The Reflection is a self-produced album and features duets with India.Arie and Vince Gill, among other noted musicians. A press release describes Keb' Mo' as a "living link to the seminal Delta blues that traveled up the Mississippi and across America. He's won three Grammy Awards and also won ten W.C. Handy Blues Awards, including Acoustic Blues Artist of the Year and Contemporary Blues Male Artist of the Year."
This particular two-hour solo concert had no special highlights, but was a consistent show of guitar playing talent and the incredible voice crooning clever and relevant lyrics for which he is well known. There was no fanfare on stage, just the man and his guitar—well, three guitars–one of which was a silver beauty. Although the sound was perfect, the lighting, overall, felt awkward and inconsistent—even distracting to his performance.
A dual spotlight treatment meant he couldn't see the audience at all, so he ventured out to the edges for some conversation, a little dancing, and to take requests–at one time even walking up into the audience to listen to quieter voices (no one had a problem hearing the deep, loud voices shout out). He worked the audience like an orchestra, getting the crowd to hum (in tune!), sing (kinda in tune) and, maybe best of all, imagine. Imagine how we all have moments in life where his songs can soothe things over, provide perspectives we hadn't thought of, and offer reasons to be happy with life...just as it is.
If you're not familiar with his lyrics, they reflect (among other things) his views of beautiful women (his wife being the primary inspiration there), relationships with women, and the intensity of best-friendships. Some offer a contemporary translation of the blues and how to live with'em and through'em. One of the first songs Keb' Mo' sang on Monday night was "Keep It Simple," where phones and TV stations are fodder for angst and frustration like liquor and lying women would have been for one of his legendary predecessors (although in other songs Keb' Mo' takes on those topics, too).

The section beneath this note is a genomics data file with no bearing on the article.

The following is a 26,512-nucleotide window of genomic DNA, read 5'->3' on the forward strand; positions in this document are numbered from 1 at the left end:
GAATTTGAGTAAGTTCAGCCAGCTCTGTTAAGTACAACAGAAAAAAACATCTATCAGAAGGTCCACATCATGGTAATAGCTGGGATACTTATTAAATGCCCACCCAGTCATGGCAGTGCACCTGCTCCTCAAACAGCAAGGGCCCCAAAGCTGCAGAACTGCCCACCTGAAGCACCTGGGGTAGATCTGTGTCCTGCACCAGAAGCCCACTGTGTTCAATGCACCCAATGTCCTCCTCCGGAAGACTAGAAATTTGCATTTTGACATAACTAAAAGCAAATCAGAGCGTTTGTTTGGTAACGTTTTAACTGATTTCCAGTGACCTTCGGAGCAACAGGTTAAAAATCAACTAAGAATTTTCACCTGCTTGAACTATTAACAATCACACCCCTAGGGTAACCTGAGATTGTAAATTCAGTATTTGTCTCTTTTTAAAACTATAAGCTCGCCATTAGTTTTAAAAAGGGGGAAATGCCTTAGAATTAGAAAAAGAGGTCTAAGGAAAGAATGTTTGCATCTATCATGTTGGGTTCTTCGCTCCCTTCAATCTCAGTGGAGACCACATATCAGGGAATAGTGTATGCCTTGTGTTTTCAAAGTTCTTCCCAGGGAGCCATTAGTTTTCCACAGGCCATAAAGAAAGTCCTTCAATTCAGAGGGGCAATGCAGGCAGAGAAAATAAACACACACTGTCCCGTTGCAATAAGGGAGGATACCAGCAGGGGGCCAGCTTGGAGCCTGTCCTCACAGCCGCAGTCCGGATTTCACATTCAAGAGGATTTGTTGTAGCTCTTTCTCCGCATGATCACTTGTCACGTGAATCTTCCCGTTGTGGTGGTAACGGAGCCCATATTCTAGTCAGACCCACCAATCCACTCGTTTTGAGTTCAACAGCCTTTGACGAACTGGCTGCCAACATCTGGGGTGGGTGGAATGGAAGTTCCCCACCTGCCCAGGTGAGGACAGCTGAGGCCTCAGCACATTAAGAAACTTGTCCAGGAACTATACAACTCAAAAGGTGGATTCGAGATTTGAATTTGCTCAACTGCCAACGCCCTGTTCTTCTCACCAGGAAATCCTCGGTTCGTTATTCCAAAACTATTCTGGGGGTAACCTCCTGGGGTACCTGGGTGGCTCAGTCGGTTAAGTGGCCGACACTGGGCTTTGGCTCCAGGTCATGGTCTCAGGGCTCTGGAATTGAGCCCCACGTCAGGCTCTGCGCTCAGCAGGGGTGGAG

His history includes playing with blues legends including Albert Collins and Big Joe Turner (Keb' Mo' began his career by playing with Jefferson Airplane in the '70s). You hear tributes to his influences in the sharp twangs and sexy slides of his chords. On the Guthrie's stage, the audience heard (among other songs) "Hole in My Bucket," "Still Got a Crush on You," (written by Kevin So), "Whole Enchilada," "One Friend," "Angelina," and "Perpetual Blues Machine." A three-plus-song encore included "Suitcase" and "She Just Wants to Dance"—clearly crowd favorites.
Keb' Mo' now lives in Nashville, although he explained that he has ties in Minnesota including a mother-in-law (shout out to Delores during the show!) and a sister-in-law's sofa where the modern day blues ballad, "Government Cheese" (Live and Mo', 2009) was penned: "It's a bad situation/ But I love my little friend Louise/ It's a bad situation/ And I love, my little friend Louise/ Yeah, she's a wiz in the kitchen/ and she knows what to do with that Government Cheese."
This particular tour will take Keb' Mo' to Madison, Wisconsin on Tuesday and around the east and southeast through Madison Square Garden and Meridian, Mississippi. The Reflection can be heard via streaming on Keb' Mo's website.
For more photos: http://www.tcdailyplanet.net/arts/2013/03/19/evening-blues-keb-mo